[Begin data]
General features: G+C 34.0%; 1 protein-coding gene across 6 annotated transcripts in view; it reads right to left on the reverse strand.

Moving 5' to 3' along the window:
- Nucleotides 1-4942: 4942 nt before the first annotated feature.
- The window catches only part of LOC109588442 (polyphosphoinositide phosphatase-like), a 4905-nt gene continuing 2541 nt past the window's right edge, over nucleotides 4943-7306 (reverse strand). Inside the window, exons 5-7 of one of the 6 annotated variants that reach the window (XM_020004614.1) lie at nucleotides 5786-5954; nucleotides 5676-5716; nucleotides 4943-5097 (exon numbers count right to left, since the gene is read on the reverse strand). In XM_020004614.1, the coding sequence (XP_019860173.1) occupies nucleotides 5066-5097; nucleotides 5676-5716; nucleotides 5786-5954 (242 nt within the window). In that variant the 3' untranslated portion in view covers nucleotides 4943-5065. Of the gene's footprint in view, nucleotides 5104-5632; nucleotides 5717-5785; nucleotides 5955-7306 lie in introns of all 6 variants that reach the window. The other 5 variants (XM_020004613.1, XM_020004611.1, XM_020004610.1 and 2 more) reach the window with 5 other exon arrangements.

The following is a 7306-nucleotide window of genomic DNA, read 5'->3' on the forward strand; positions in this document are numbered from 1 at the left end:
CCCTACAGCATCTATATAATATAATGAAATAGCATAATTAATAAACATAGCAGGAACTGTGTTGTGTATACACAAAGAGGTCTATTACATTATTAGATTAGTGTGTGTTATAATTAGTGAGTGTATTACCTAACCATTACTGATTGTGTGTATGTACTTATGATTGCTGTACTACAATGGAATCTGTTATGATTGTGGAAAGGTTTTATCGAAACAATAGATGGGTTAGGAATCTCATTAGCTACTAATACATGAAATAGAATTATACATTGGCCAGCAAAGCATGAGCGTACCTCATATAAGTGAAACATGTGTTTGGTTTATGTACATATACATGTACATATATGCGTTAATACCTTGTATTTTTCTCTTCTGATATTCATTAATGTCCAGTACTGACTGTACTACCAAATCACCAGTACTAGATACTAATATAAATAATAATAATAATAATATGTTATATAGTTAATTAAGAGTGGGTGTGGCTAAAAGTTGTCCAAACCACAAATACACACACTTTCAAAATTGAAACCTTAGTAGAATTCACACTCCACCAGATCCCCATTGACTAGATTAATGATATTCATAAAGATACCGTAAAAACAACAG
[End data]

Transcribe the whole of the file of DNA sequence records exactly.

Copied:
General features: G+C 34.0%; 1 protein-coding gene across 6 annotated transcripts in view; it reads right to left on the reverse strand.

Moving 5' to 3' along the window:
- Nucleotides 1-4942: 4942 nt before the first annotated feature.
- The window catches only part of LOC109588442 (polyphosphoinositide phosphatase-like), a 4905-nt gene continuing 2541 nt past the window's right edge, over nucleotides 4943-7306 (reverse strand). Inside the window, exons 5-7 of one of the 6 annotated variants that reach the window (XM_020004614.1) lie at nucleotides 5786-5954; nucleotides 5676-5716; nucleotides 4943-5097 (exon numbers count right to left, since the gene is read on the reverse strand). In XM_020004614.1, the coding sequence (XP_019860173.1) occupies nucleotides 5066-5097; nucleotides 5676-5716; nucleotides 5786-5954 (242 nt within the window). In that variant the 3' untranslated portion in view covers nucleotides 4943-5065. Of the gene's footprint in view, nucleotides 5104-5632; nucleotides 5717-5785; nucleotides 5955-7306 lie in introns of all 6 variants that reach the window. The other 5 variants (XM_020004613.1, XM_020004611.1, XM_020004610.1 and 2 more) reach the window with 5 other exon arrangements.

The following is a 7306-nucleotide window of genomic DNA, read 5'->3' on the forward strand; positions in this document are numbered from 1 at the left end:
CCCTACAGCATCTATATAATATAATGAAATAGCATAATTAATAAACATAGCAGGAACTGTGTTGTGTATACACAAAGAGGTCTATTACATTATTAGATTAGTGTGTGTTATAATTAGTGAGTGTATTACCTAACCATTACTGATTGTGTGTATGTACTTATGATTGCTGTACTACAATGGAATCTGTTATGATTGTGGAAAGGTTTTATCGAAACAATAGATGGGTTAGGAATCTCATTAGCTACTAATACATGAAATAGAATTATACATTGGCCAGCAAAGCATGAGCGTACCTCATATAAGTGAAACATGTGTTTGGTTTATGTACATATACATGTACATATATGCGTTAATACCTTGTATTTTTCTCTTCTGATATTCATTAATGTCCAGTACTGACTGTACTACCAAATCACCAGTACTAGATACTAATATAAATAATAATAATAATAATATGTTATATAGTTAATTAAGAGTGGGTGTGGCTAAAAGTTGTCCAAACCACAAATACACACACTTTCAAAATTGAAACCTTAGTAGAATTCACACTCCACCAGATCCCCATTGACTAGATTAATGATATTCATAAAGATACCGTAAAAACAACAG